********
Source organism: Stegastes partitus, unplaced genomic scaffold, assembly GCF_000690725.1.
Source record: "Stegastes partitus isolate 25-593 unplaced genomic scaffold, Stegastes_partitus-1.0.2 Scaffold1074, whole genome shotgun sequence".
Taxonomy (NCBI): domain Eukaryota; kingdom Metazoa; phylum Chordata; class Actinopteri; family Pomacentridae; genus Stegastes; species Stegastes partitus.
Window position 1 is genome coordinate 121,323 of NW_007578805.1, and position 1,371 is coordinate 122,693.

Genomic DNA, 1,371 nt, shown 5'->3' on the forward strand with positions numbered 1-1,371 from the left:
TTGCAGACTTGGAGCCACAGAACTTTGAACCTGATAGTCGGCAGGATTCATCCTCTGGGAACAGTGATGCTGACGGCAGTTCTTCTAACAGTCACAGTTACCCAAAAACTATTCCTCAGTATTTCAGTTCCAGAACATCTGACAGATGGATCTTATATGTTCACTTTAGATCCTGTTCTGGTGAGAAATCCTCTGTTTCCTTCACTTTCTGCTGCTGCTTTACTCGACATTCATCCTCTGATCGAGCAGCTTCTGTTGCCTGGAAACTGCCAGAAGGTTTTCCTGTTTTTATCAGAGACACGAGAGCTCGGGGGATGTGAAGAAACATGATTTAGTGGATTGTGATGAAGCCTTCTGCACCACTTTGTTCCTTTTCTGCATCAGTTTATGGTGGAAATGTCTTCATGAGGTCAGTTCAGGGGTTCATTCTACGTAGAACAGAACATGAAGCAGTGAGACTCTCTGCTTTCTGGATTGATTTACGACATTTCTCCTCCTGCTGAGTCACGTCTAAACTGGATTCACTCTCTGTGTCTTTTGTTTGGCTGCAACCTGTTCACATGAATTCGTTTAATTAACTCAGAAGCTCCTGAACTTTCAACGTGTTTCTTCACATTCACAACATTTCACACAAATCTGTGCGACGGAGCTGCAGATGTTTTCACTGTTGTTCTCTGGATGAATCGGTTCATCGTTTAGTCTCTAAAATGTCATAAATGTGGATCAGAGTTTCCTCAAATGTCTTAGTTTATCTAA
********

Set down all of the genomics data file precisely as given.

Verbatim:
Source organism: Stegastes partitus, unplaced genomic scaffold, assembly GCF_000690725.1.
Source record: "Stegastes partitus isolate 25-593 unplaced genomic scaffold, Stegastes_partitus-1.0.2 Scaffold1074, whole genome shotgun sequence".
Taxonomy (NCBI): domain Eukaryota; kingdom Metazoa; phylum Chordata; class Actinopteri; family Pomacentridae; genus Stegastes; species Stegastes partitus.
Window position 1 is genome coordinate 121,323 of NW_007578805.1, and position 1,371 is coordinate 122,693.

Genomic DNA, 1,371 nt, shown 5'->3' on the forward strand with positions numbered 1-1,371 from the left:
TTGCAGACTTGGAGCCACAGAACTTTGAACCTGATAGTCGGCAGGATTCATCCTCTGGGAACAGTGATGCTGACGGCAGTTCTTCTAACAGTCACAGTTACCCAAAAACTATTCCTCAGTATTTCAGTTCCAGAACATCTGACAGATGGATCTTATATGTTCACTTTAGATCCTGTTCTGGTGAGAAATCCTCTGTTTCCTTCACTTTCTGCTGCTGCTTTACTCGACATTCATCCTCTGATCGAGCAGCTTCTGTTGCCTGGAAACTGCCAGAAGGTTTTCCTGTTTTTATCAGAGACACGAGAGCTCGGGGGATGTGAAGAAACATGATTTAGTGGATTGTGATGAAGCCTTCTGCACCACTTTGTTCCTTTTCTGCATCAGTTTATGGTGGAAATGTCTTCATGAGGTCAGTTCAGGGGTTCATTCTACGTAGAACAGAACATGAAGCAGTGAGACTCTCTGCTTTCTGGATTGATTTACGACATTTCTCCTCCTGCTGAGTCACGTCTAAACTGGATTCACTCTCTGTGTCTTTTGTTTGGCTGCAACCTGTTCACATGAATTCGTTTAATTAACTCAGAAGCTCCTGAACTTTCAACGTGTTTCTTCACATTCACAACATTTCACACAAATCTGTGCGACGGAGCTGCAGATGTTTTCACTGTTGTTCTCTGGATGAATCGGTTCATCGTTTAGTCTCTAAAATGTCATAAATGTGGATCAGAGTTTCCTCAAATGTCTTAGTTTATCTAA